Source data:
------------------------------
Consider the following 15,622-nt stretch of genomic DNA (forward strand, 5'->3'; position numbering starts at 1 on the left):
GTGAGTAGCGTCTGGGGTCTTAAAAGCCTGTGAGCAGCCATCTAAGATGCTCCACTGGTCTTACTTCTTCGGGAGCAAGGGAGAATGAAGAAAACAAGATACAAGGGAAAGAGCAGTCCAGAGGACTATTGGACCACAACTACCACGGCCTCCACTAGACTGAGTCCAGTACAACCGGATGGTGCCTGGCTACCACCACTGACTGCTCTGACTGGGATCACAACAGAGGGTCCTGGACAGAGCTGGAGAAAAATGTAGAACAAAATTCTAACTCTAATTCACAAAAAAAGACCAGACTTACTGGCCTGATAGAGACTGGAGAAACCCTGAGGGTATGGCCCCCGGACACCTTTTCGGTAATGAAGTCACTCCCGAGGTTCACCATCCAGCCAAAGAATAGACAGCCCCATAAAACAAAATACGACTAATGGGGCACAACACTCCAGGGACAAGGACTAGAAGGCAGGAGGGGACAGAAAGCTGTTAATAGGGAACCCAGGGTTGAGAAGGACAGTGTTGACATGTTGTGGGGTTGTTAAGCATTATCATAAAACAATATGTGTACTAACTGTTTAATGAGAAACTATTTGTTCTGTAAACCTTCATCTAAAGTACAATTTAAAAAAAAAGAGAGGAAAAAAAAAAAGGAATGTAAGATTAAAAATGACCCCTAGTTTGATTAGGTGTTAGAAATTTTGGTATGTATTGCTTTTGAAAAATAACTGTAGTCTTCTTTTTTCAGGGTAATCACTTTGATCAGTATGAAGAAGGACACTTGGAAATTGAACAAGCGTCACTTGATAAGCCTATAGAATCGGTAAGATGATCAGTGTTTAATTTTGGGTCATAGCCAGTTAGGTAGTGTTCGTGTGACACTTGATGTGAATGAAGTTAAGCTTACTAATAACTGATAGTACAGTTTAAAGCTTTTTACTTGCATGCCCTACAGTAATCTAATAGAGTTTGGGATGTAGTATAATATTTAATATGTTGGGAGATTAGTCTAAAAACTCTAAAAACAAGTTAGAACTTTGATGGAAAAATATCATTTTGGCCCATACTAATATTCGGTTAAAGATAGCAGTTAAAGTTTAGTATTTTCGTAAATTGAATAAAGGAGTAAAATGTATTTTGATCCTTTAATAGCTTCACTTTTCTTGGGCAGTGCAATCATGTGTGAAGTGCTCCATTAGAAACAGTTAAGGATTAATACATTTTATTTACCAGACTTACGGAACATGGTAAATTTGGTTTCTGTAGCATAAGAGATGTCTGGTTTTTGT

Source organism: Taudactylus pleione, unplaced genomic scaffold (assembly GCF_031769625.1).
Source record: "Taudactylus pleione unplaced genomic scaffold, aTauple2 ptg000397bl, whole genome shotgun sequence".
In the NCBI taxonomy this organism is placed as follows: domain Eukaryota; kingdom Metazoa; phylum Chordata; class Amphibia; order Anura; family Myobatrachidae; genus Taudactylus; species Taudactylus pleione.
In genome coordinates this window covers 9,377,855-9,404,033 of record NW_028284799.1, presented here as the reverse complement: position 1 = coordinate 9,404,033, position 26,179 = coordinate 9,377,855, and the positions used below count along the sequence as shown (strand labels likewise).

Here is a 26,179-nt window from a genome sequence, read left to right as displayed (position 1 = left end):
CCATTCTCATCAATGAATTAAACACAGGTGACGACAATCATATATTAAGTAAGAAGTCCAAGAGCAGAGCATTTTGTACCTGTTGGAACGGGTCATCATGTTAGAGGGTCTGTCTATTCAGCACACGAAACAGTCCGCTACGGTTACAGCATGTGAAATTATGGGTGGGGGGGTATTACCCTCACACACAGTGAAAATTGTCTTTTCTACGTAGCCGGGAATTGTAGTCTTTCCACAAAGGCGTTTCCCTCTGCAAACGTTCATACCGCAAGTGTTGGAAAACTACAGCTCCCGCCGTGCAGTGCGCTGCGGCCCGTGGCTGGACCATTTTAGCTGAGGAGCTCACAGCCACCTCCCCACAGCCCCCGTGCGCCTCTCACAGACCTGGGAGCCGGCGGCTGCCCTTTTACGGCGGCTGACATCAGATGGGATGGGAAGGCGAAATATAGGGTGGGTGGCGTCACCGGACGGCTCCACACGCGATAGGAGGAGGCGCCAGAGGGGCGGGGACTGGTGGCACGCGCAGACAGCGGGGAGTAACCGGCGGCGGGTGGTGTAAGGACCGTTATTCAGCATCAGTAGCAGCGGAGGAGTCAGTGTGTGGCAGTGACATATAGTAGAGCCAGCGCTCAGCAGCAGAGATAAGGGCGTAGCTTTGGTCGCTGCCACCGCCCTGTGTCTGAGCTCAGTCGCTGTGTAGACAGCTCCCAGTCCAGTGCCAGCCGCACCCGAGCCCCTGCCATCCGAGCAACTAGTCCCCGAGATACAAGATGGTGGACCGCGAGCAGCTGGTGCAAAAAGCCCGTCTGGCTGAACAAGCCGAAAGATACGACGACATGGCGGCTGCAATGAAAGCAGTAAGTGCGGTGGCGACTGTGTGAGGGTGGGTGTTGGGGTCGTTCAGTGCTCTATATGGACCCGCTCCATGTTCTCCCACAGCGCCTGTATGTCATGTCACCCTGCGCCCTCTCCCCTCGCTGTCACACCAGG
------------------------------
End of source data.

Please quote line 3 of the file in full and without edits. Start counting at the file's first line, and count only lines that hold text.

Source organism: Taudactylus pleione, unplaced genomic scaffold (assembly GCF_031769625.1).